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    Sheesh, and I thought I was OCD! I keep a small air purifier with HEPA filter running in my DR. I damp wipe everything about once a month anymore. I vacuum the floor at least a couple times a week though, I hate debris tracking in. I also keep my enlarger covered when not in use. My negatives get a light dusting prior to use, dust is pretty well under control in my cave.
     
  7. jp498

    jp498 Member

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    Just keep an air cleaner running in your place. I have one in my darkroom running constantly. A diffusion enlarger instead of a condenser enlarger is apparently helpful too.
     
  8. Helinophoto

    Helinophoto Member

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    I use some canned air and I view the carrier and negatives with the light at an angle (that way they "light up" and are easy to spot), works very well.
    I do use a damp microfibre cloth on the enlarger, carrier and easel now and then though, to get rid of any stuck particles, then I blow before inserting the negatives.

    I haven't cleaned my film backs yet though, thinking that any grit large enough to cause scratches must be visible and any dust particles will be washed away during development anyway. (but I probably should :smile: ).
     
  9. BrianShaw

    BrianShaw Member

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    You would be VERY uncomfortable in my home, unfortunately.

    I blow dust off of my equyipment and onto the floor an dsurrounding surfaces using a sqeeze bulb. My favorite is an infant nasal aspirator bought for cheap at the corner drugstore. Ususally that is sufficient and a brush is not required. Instead of a brush I've been known to use a hankie on occasion... but that's not recommended.
     
  10. Thomas Bertilsson

    Thomas Bertilsson Subscriber

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    What I do and don't:

    - I don't clean my darkroom very much.
    - I don't clean my film backs/camera bodies very often.
    - I don't use an air cleaner in my darkroom.
    - I NEVER vacuum clean since it stirs up more dust than it catches.
    - I use compressed air to clean the film and the neg carrier before it goes in the enlarger.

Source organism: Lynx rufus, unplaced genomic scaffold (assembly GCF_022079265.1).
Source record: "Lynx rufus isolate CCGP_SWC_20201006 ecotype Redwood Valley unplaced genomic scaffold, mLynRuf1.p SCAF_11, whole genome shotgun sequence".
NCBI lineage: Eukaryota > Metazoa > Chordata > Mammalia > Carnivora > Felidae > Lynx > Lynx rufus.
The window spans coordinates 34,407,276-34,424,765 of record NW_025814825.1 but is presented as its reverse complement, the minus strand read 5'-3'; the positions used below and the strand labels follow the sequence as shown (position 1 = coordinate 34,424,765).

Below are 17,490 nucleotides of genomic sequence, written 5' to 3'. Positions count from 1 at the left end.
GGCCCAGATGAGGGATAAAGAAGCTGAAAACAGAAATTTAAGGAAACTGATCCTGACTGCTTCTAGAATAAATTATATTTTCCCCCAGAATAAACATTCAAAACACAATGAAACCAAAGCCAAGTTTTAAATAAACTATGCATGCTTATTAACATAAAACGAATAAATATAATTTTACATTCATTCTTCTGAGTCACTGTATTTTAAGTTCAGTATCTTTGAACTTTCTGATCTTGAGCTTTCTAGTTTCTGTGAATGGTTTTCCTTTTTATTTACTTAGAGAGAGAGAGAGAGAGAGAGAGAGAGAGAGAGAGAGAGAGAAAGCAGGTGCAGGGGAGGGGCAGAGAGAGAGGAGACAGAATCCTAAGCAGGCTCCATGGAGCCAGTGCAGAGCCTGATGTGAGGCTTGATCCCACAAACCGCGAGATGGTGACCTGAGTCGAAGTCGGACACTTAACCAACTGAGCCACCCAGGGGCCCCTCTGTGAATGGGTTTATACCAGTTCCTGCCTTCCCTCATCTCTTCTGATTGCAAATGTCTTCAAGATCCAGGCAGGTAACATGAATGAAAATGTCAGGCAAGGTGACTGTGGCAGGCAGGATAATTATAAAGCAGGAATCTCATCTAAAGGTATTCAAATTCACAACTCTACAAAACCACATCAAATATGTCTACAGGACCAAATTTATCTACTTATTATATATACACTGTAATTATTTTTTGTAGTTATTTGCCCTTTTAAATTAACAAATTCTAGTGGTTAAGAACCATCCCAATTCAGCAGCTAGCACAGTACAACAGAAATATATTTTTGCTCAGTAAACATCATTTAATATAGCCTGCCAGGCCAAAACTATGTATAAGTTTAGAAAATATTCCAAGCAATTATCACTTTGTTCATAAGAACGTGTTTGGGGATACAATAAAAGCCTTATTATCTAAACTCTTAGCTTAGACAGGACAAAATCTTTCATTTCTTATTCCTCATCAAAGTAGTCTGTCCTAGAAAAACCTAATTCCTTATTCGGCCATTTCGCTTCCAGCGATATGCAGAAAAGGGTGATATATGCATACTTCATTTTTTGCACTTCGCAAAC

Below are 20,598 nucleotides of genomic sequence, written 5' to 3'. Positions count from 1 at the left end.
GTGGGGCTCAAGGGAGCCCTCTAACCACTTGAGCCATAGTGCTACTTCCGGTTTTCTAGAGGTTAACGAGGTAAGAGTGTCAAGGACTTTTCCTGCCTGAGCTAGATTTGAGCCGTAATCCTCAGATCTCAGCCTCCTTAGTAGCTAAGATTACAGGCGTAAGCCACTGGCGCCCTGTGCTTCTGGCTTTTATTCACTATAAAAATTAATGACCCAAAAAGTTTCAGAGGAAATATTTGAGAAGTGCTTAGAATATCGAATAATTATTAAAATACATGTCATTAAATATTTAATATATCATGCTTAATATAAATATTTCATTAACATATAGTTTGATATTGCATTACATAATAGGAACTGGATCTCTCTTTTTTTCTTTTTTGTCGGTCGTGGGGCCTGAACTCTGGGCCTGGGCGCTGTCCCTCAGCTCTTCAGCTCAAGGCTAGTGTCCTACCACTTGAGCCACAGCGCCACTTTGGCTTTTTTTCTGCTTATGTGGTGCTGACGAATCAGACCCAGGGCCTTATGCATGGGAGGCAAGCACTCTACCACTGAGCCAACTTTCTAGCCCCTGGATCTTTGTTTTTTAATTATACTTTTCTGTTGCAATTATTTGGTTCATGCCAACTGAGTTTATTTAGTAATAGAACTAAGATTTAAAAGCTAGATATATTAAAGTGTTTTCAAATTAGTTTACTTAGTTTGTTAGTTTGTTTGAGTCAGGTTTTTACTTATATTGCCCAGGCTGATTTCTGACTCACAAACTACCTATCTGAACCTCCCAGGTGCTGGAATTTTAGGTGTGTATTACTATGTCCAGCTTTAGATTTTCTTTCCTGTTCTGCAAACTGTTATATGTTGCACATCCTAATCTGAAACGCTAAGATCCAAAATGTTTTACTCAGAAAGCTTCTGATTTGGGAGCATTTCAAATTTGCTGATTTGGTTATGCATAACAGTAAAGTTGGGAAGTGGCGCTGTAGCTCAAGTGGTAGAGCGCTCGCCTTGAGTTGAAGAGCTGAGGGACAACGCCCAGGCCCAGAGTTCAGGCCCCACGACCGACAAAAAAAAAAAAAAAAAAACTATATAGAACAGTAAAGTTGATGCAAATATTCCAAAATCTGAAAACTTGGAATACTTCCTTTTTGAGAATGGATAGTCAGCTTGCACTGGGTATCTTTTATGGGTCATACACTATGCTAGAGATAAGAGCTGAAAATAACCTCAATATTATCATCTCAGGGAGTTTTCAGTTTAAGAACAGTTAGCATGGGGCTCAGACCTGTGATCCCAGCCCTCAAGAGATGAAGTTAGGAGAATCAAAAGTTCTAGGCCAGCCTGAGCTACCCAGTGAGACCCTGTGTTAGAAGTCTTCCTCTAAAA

- I store my negatives in archival and air tight (dust free) clam-shell binders (this helps a lot).

    It is very very rare that I actually need to spot more than two to three spots in a print. I believe this is because I don't stir up any dust and because of how I store my negatives, for the most part.

    The antistatic devices Max is referring to seem great too, but so far I haven't needed any of it.
     
  11. Richard Jepsen

    Richard Jepsen Member

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    Just some thoughts...fold lock negative sleeves are superior. If you use print file archival negative page perservers when pulling out the negative a small static charge is created. The static charge attracts dust.

    Some enlargers and neg holders are better than others. One of the best is a Leica 1c or Valoy. Very easy to see and remove dust. Once dust is removed, the condenser protectes the top of the negative from dust migration. LPL 7700 enlargers with glassless carriers are decent at viewing and blocking dust once the carrier is inserted. Not so for a Omega B-22. It's gaps and bellows allow dust collection.

    My home DR is the laundary room. Before printing I wipe down surfaces with a wet rag. During heating months I use several methods to ensure the house has adequate humidity. Humidity reduces airborne dust and static.

    Using the right equipment along with simple housekeeping I have avoided dust problems despite printing in a room with a laundary dryer.